Terl knew leverage when he saw it.
As a veteran security officer, he depended on leverage at every turn. And advantage. And blackmail. A method of forcing compliance.
Terl, honey, this isn't "leverage." It's informing you that the diet you have it on isn't correct. This is "protecting your investment." A dead man-thing can't dig up gold for you, can it?
Our allegedly cunning and nefarious villain stares at Jonnie. He (rightfully, for once) concludes that the human can't have any idea of Terl's plans, but wonders if "he had been too insistent, day after day, so that this thing sensed he wanted something out of it."
Terl, dearest, you're feeding it. You're taking pains to keep it in a cage. You're teaching it. It's obvious you captured it for a reason, either because you wanted a pet, bet a friend you couldn't teach a common man-animal how to behave at a fancy soiree, or for another purpose.
The Psychlo also notices, for the first time in months, that his animal has been burying its crap. When you're in Psychlo security, blackmail and manipulation are more important than basic surveillance skills, evidently.
Terl blusters at Jonnie, who replies that the snow and cold is damaging the machine. Terl laughs at the weirdness of having an "animal" speak to him and notices Jonnie's Chinko accent, though the man-thing lacks the dead races' bootlicking. He warns the human that his attitude is incorrect.
"My name is not 'animal.' It is Jonnie Goodboy Tyler."
Terl absolutely gaped at him. The effrontery. The bald gall of the thing!
He hit him.
The problem with this passage is that we're supposed to feel bad for Jonnie, as opposed to cheering Terl on.
L. Ron intends for us to be impressed with how unbowed and fearless Jonnie is, but the line between bravery and "too dumb to live" can be fine at times. I'd prefer a character who knows when to put on a harmless facade, smiling meekly at his captors, all the while readying himself for the moment to act. Guile versus suicidal bravado, in other words.
Jonnie's collar cuts his flight short but almost breaks his neck, and Terl stomps off in a huff. Halfway across the compound he pauses as two of his brain cells start desperately bumping together. Hey Terl, they say. I know we don't talk much, but remember how this human is key to getting all of us off this planet?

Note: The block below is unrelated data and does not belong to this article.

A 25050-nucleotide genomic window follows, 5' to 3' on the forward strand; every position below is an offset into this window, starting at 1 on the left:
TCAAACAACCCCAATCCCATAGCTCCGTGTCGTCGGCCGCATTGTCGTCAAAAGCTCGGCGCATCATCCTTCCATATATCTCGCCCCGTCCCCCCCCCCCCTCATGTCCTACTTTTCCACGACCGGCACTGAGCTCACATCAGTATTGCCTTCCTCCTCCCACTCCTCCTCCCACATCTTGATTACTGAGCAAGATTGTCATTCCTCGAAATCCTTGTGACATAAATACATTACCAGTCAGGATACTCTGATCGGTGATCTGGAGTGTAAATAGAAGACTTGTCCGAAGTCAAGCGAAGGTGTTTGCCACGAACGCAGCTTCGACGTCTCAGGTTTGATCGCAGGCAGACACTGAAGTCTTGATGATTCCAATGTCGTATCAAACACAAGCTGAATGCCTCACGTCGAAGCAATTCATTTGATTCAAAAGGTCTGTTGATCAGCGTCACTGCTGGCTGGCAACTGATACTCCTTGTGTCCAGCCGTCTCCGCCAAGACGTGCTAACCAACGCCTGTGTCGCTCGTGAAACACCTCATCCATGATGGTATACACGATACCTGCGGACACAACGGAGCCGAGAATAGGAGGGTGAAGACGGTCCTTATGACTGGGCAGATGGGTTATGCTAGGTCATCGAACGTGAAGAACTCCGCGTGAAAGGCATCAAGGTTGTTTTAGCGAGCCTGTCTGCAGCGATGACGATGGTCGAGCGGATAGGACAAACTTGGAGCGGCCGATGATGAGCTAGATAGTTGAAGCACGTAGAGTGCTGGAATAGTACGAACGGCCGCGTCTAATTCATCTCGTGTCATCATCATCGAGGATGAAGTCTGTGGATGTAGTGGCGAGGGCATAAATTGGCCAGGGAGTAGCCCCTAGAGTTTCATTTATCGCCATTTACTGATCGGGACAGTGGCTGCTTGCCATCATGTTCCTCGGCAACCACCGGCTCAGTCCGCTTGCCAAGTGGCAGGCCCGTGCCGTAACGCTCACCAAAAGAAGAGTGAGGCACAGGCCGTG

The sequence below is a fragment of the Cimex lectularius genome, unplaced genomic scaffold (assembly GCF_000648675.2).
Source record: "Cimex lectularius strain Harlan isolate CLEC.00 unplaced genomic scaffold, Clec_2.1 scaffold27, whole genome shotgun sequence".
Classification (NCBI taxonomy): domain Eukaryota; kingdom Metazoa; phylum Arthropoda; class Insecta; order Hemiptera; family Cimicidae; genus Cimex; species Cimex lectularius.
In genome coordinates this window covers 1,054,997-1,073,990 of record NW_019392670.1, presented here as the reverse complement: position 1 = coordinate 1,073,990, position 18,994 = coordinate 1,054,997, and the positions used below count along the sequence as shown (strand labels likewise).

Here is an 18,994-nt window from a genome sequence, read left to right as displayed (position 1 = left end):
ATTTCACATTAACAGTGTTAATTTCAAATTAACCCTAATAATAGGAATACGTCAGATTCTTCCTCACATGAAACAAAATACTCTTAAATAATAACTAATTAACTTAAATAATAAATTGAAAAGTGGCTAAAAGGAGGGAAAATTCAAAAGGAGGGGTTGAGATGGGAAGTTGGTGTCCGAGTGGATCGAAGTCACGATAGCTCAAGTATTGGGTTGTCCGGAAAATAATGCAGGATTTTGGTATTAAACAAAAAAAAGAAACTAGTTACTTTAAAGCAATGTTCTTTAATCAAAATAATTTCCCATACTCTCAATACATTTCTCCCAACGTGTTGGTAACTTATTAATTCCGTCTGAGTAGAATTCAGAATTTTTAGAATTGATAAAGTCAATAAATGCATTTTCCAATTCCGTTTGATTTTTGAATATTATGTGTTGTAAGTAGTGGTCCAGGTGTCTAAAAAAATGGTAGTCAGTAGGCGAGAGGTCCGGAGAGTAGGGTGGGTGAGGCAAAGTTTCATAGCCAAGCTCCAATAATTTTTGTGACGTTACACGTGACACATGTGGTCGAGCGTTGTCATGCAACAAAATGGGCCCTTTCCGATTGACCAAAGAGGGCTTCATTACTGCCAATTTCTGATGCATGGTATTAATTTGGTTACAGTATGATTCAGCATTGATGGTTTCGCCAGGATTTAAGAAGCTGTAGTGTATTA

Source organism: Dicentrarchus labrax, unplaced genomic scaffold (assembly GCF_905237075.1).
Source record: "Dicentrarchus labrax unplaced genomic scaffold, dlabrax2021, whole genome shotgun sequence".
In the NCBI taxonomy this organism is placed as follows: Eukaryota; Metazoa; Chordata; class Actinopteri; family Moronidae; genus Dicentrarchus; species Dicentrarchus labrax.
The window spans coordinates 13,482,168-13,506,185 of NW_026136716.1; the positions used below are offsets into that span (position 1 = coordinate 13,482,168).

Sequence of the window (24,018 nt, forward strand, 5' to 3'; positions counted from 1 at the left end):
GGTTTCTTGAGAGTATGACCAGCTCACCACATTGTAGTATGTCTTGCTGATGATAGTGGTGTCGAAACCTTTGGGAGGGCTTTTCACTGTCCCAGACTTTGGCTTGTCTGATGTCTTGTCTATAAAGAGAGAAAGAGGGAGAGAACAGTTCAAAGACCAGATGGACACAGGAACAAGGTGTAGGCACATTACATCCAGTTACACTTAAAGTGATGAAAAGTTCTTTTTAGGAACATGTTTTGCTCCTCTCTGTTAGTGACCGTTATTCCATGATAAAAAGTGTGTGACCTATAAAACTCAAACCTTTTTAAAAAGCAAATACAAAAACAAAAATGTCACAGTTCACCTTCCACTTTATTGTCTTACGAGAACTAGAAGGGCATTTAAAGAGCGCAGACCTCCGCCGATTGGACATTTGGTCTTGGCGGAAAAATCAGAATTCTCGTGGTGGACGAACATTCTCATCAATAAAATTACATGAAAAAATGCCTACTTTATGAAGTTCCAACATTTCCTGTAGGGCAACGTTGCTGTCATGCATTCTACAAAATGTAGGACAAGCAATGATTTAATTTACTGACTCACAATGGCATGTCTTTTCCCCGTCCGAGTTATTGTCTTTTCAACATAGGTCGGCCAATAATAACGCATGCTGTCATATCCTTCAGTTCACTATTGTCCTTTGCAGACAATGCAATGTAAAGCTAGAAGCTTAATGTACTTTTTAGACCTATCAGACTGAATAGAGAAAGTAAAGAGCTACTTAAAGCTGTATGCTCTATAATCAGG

Memory stirs in Terl's kerbango-addled excuse for a mind, and he nods, drool trickling out of the corner of his slack jaw, his heavy brow furrowed in intense concentration.
Yeah. So maybe you should - and this is just an idea - not kill the linchpin to this plan just because it was rude to you? Unless you really want to go round up a replacement.
Terl lumbers back to the cage, picks up Jonnie, wipes the blood off his neck, and stands the human up in front of the table.
"My name," said Terl, "is Terl. Now, what were we talking about?" He knew leverage when he saw it.
What leverage?! "If you're polite, I won't let you freeze to death, even though this would ruin my plans?" "Work for me and I'll call you Goodboy?"
But never in their association thereafter did he ever address Jonnie as anything other than "animal." A Psyclo after all could not ignore the fact that his was the dominant race. The greatest race in all universes. And this man-thing--ugh.
You know, "ugh" really does sum up Jonnie pretty well.
...Wait, "universes?" First the Psychlos control multiple galaxies, and now universes? How?! L. Ron expects us to believe that in all existence, these guys are the most dangerous and advanced race? Good grief. The friggin' Ewoks would give the Psychlos a hard time.
This short but intensely stupid chapter ends halfway down page 85, and finishes off Part 2. In Part 3, Jonnie's training really begins, and it's just as exciting and thought-provoking as Part 2.
And yes, I took a few liberties with Terl's double-take. But he really does walk halfway across the minesite before he realizes that he might be making the wrong decision.
Back to Part Two, Chapter Nine